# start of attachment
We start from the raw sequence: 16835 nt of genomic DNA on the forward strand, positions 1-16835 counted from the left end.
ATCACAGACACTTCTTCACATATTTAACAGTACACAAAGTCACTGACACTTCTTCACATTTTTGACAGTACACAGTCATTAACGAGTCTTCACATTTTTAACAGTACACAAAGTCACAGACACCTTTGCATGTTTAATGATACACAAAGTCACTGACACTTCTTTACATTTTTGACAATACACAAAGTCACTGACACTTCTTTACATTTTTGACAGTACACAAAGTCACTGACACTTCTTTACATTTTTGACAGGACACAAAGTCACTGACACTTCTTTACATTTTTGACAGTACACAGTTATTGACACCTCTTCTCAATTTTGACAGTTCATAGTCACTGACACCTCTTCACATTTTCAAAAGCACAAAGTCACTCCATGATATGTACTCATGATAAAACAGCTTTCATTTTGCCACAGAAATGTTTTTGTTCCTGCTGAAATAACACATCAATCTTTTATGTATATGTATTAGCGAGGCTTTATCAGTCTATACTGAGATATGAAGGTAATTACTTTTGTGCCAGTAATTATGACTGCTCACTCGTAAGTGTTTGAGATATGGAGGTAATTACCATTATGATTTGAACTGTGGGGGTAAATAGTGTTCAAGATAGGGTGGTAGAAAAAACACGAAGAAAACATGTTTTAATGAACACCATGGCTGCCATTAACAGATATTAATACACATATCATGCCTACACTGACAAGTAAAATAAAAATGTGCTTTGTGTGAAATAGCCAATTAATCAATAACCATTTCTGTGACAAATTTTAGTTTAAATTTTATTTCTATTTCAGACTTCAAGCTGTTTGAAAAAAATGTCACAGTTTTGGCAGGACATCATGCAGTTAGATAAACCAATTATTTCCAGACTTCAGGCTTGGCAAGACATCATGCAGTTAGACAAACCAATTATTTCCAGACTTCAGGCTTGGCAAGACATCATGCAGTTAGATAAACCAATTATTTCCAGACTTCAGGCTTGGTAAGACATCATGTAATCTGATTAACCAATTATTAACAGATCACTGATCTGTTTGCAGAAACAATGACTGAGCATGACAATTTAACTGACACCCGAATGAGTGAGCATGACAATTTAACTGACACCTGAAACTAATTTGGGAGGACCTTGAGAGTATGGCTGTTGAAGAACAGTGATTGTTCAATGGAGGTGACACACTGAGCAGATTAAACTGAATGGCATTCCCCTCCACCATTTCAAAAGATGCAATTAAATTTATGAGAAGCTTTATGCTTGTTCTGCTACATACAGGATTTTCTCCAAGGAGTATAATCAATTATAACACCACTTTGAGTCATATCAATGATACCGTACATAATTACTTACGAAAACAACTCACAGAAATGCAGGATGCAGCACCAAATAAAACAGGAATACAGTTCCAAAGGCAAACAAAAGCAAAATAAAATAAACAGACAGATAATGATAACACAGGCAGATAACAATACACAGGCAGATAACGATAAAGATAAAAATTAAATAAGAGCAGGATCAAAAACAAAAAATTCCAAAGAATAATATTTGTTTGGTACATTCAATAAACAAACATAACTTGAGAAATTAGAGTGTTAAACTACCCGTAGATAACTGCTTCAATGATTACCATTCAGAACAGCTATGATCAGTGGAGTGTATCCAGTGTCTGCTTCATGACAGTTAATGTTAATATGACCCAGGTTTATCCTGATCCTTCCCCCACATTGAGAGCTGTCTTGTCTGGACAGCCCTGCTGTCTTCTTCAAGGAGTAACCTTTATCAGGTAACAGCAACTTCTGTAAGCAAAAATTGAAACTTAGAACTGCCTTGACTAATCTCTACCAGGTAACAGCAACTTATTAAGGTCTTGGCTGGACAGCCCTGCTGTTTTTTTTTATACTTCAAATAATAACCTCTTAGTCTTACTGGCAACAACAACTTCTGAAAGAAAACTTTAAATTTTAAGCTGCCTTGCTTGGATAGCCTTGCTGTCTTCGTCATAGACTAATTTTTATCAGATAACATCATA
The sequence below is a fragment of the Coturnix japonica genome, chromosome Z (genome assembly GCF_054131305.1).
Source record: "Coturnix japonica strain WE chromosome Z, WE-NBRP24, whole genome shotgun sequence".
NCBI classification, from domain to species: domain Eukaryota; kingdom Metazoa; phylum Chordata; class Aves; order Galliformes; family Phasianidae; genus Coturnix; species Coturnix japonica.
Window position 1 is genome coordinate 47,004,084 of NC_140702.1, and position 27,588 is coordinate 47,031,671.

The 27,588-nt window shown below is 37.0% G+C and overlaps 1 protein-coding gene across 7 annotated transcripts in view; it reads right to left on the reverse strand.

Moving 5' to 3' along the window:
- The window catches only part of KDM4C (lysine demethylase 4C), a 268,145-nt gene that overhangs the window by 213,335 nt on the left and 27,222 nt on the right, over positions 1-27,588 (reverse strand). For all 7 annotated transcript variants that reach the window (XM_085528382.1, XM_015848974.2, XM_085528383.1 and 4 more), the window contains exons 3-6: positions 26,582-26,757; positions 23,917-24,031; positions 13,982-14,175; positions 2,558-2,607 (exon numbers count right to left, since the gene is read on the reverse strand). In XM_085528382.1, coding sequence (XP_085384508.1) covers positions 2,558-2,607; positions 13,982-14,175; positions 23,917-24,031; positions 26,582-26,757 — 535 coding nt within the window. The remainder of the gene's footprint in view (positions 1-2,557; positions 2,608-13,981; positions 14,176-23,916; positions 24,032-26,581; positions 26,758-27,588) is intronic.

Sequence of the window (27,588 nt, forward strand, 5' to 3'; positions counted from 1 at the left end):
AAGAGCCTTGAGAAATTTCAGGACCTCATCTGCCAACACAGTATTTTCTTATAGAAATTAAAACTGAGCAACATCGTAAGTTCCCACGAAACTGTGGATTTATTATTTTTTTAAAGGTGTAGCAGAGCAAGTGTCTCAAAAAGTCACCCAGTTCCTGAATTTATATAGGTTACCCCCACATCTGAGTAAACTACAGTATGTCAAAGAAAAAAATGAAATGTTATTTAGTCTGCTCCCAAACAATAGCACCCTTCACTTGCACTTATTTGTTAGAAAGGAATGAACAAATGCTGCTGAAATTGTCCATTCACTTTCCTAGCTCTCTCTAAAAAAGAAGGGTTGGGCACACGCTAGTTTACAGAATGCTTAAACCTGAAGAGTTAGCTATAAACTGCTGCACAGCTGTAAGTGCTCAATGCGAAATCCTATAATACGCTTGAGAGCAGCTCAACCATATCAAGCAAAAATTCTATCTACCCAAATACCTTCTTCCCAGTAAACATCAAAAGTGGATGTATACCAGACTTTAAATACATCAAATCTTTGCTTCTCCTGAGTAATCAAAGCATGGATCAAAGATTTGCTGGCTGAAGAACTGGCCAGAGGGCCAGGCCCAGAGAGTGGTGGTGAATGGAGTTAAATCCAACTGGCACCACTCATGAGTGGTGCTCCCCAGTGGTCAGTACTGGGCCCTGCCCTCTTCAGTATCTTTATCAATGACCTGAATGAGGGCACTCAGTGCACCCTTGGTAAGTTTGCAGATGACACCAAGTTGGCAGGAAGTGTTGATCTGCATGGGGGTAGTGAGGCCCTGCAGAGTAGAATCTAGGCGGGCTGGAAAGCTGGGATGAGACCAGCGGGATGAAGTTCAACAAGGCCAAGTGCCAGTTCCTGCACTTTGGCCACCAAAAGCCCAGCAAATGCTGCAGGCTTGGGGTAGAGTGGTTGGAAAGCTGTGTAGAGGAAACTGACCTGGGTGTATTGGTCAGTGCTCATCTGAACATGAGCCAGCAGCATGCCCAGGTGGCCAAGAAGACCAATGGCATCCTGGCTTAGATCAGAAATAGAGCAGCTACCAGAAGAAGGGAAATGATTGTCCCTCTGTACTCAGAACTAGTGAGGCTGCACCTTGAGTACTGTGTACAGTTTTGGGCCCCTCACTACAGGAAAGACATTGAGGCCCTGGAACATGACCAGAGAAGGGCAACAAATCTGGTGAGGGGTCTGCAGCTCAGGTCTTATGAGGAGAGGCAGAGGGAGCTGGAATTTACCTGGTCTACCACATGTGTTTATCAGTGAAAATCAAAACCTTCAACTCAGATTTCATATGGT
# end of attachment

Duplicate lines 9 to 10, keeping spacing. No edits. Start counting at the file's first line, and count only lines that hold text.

- The window catches only part of KDM4C (lysine demethylase 4C), a 268,145-nt gene that overhangs the window by 213,335 nt on the left and 27,222 nt on the right, over positions 1-27,588 (reverse strand). For all 7 annotated transcript variants that reach the window (XM_085528382.1, XM_015848974.2, XM_085528383.1 and 4 more), the window contains exons 3-6: positions 26,582-26,757; positions 23,917-24,031; positions 13,982-14,175; positions 2,558-2,607 (exon numbers count right to left, since the gene is read on the reverse strand). In XM_085528382.1, coding sequence (XP_085384508.1) covers positions 2,558-2,607; positions 13,982-14,175; positions 23,917-24,031; positions 26,582-26,757 — 535 coding nt within the window. The remainder of the gene's footprint in view (positions 1-2,557; positions 2,608-13,981; positions 14,176-23,916; positions 24,032-26,581; positions 26,758-27,588) is intronic.

Sequence of the window (27,588 nt, forward strand, 5' to 3'; positions counted from 1 at the left end):